Want some numbers that will make you drool with delight like you’re staring at a finely cooked steak?

The Penguins have allowed 10 goals against at even-strength thus far this playoff run.

Paul Martin, with just over two hours over even-strength ice time logged this post-season, has been present on the ice for one of those goals-against.

The Penguins have scored 15 goals at even-strength this post-season, and Paul Martin has been present on the ice for six of those goals.

That’s a goals-for percentage of 85.7%, in case you were wondering.

In fact, over the course of the last two post-seasons, 75% of every goal scored when Paul Martin is on the ice is a goal registered by the Penguins.

In 429 minutes of even-strength hockey the last two playoff runs, Martin has only been on the ice for 10 goals against. So, essentially, that’s a goal every 42 minutes of even-strength time on ice.

For a guy that averages just about 16 minutes of even-strength time on ice per game, that means Martin is out for a goal-against every 2.5 hockey games.

Did I mention that he’s taking the ice against the top line of every team the Penguins face?

That, my friends, is the modern day definition of a shutdown defender.

I’m thinking of a word to describe all this and the only one I can think of is unflappable.

It was a word that also popped into my head watching the game last night from the lower bowl of the arena. When Martin gets his motor going, he can’t be stopped. The Rangers did everything they could to take Martin out of the game. They failed at every attempt. Sticks to the midsection, slashes at the gloves, Martin outhustled and outworked every opponent he came across in that game.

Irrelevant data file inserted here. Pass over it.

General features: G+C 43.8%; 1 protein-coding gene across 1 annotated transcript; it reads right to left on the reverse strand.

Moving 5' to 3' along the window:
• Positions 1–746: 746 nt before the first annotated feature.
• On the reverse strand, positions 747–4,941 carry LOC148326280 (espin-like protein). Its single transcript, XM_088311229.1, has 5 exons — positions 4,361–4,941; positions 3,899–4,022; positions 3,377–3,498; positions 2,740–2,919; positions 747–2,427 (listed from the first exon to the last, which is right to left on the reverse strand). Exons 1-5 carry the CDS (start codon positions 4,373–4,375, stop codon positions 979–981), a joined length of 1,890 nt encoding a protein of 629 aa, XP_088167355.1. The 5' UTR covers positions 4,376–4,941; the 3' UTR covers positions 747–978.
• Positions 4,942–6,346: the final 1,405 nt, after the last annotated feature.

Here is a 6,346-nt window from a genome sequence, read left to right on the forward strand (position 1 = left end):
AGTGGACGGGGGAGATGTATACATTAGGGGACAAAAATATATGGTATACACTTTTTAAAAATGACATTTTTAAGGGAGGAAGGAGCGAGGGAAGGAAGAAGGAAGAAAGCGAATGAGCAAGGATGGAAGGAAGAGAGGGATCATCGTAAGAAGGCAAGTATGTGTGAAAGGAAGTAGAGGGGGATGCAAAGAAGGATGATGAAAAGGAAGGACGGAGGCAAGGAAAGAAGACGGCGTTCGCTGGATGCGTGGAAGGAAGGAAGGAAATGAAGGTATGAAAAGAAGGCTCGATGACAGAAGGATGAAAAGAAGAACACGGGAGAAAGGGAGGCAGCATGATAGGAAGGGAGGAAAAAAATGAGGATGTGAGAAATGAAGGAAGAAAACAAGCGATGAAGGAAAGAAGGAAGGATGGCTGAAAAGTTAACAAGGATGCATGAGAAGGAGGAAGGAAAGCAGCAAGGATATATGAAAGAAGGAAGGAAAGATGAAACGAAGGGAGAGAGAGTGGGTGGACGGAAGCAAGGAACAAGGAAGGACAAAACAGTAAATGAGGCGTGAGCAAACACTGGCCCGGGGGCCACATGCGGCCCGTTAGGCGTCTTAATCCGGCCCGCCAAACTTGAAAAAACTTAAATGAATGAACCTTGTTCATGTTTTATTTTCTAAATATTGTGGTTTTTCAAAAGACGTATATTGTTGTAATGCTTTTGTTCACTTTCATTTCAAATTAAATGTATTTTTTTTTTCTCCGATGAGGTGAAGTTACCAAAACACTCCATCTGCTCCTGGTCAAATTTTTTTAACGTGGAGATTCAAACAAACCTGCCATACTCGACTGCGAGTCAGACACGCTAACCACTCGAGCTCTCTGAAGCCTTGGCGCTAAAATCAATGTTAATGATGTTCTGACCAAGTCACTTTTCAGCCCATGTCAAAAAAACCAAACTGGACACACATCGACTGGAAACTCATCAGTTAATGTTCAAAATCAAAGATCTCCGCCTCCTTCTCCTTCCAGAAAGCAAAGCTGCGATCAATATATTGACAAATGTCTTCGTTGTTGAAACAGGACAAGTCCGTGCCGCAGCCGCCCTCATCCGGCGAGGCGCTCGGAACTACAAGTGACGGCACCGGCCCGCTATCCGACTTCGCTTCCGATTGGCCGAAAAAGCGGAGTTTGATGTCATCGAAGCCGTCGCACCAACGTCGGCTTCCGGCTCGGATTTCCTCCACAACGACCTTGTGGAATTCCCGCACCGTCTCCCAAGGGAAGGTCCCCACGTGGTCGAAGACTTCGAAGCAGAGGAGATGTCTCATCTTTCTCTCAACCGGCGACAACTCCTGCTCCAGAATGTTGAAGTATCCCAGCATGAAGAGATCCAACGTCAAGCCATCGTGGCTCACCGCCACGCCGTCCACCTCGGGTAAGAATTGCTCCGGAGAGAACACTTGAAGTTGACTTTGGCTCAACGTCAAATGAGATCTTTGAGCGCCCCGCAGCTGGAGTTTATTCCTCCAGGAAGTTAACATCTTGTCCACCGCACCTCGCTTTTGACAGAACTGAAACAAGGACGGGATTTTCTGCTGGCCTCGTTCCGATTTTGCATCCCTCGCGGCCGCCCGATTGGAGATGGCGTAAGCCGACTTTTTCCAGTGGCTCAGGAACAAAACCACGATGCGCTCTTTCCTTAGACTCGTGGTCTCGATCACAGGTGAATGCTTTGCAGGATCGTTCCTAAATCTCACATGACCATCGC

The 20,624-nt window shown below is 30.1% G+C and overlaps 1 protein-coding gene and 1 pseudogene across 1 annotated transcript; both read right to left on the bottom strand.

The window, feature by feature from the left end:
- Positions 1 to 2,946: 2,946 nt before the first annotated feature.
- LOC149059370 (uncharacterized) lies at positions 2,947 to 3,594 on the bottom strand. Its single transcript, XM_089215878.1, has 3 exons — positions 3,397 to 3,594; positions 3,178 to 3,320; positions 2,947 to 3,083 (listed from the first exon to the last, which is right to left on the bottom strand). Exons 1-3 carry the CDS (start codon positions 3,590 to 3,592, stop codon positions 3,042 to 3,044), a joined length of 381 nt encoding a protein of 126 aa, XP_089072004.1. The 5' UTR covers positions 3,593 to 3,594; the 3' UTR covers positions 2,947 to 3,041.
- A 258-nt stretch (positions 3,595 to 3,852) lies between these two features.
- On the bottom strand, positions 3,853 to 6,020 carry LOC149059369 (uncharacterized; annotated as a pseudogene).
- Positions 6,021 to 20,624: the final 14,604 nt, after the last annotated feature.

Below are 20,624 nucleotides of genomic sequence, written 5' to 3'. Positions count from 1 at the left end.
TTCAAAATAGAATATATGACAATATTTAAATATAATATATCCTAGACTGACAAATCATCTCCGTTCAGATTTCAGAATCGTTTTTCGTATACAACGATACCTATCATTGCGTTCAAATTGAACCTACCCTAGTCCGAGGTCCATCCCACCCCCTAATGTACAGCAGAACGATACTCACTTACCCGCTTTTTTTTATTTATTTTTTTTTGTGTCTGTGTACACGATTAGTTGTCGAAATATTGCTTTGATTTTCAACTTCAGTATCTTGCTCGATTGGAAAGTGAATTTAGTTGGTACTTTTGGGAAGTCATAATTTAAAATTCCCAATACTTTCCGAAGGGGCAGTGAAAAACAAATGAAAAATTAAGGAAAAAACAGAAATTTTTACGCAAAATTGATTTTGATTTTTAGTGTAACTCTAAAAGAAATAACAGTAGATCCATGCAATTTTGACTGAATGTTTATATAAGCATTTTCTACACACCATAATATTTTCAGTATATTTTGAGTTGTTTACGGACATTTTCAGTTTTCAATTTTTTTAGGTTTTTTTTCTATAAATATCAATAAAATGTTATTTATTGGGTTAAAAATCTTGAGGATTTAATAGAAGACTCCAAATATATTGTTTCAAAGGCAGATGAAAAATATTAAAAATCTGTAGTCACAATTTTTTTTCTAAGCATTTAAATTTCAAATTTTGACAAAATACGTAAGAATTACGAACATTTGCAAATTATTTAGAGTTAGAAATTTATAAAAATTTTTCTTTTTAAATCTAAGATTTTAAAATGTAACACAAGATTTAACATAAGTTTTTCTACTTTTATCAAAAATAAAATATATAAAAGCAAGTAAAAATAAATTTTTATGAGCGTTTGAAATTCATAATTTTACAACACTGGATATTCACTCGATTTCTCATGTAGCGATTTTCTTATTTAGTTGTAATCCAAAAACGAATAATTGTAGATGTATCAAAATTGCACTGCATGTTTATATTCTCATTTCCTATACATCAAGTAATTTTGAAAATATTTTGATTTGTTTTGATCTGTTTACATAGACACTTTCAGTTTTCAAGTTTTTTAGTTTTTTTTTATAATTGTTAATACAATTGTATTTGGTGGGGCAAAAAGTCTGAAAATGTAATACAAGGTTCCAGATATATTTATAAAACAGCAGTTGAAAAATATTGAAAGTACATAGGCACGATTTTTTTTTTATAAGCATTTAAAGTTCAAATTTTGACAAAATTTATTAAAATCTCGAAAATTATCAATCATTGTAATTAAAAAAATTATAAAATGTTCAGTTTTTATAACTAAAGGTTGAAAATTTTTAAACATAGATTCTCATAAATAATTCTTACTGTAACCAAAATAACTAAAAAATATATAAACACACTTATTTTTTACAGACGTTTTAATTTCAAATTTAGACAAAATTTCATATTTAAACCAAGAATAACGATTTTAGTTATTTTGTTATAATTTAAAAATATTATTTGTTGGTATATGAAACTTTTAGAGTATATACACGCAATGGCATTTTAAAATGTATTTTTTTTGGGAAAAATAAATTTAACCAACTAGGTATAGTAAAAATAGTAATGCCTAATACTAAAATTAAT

There’s something special about a mobile defender that whips around the rink with his head up. Paul Martin has become the general of the Penguins defensive unit, and there isn’t a single player on the ice that’s surveying it the way he is right now.

Extra Skater has a fun new statistic they’ve been tracking called “Setup Passes” – or an estimate of how many passes a player makes that result directly in a shot attempt on target.

Martin leads the Penguins defensive unit with 44 set-up passes through the first eight games of the playoffs.

That isn’t the only category Martin leads the Penguins defensive corps in.

His Corsi-For percentage (the sum of all on-ice shot attempts) is currently at 59.6%, best on the team.

Marc-Andre Fleury’s save percentage with Paul Martin on the ice is currently .981%, best on the team.

I think you get the idea.

One thing is for certain, the Penguins have a secret weapon wearing number seven.

And with Martin’s numbers improving with age, I wouldn’t be surprised if Ray Shero would be considering an extension.

Would be befitting of a general, to be certain.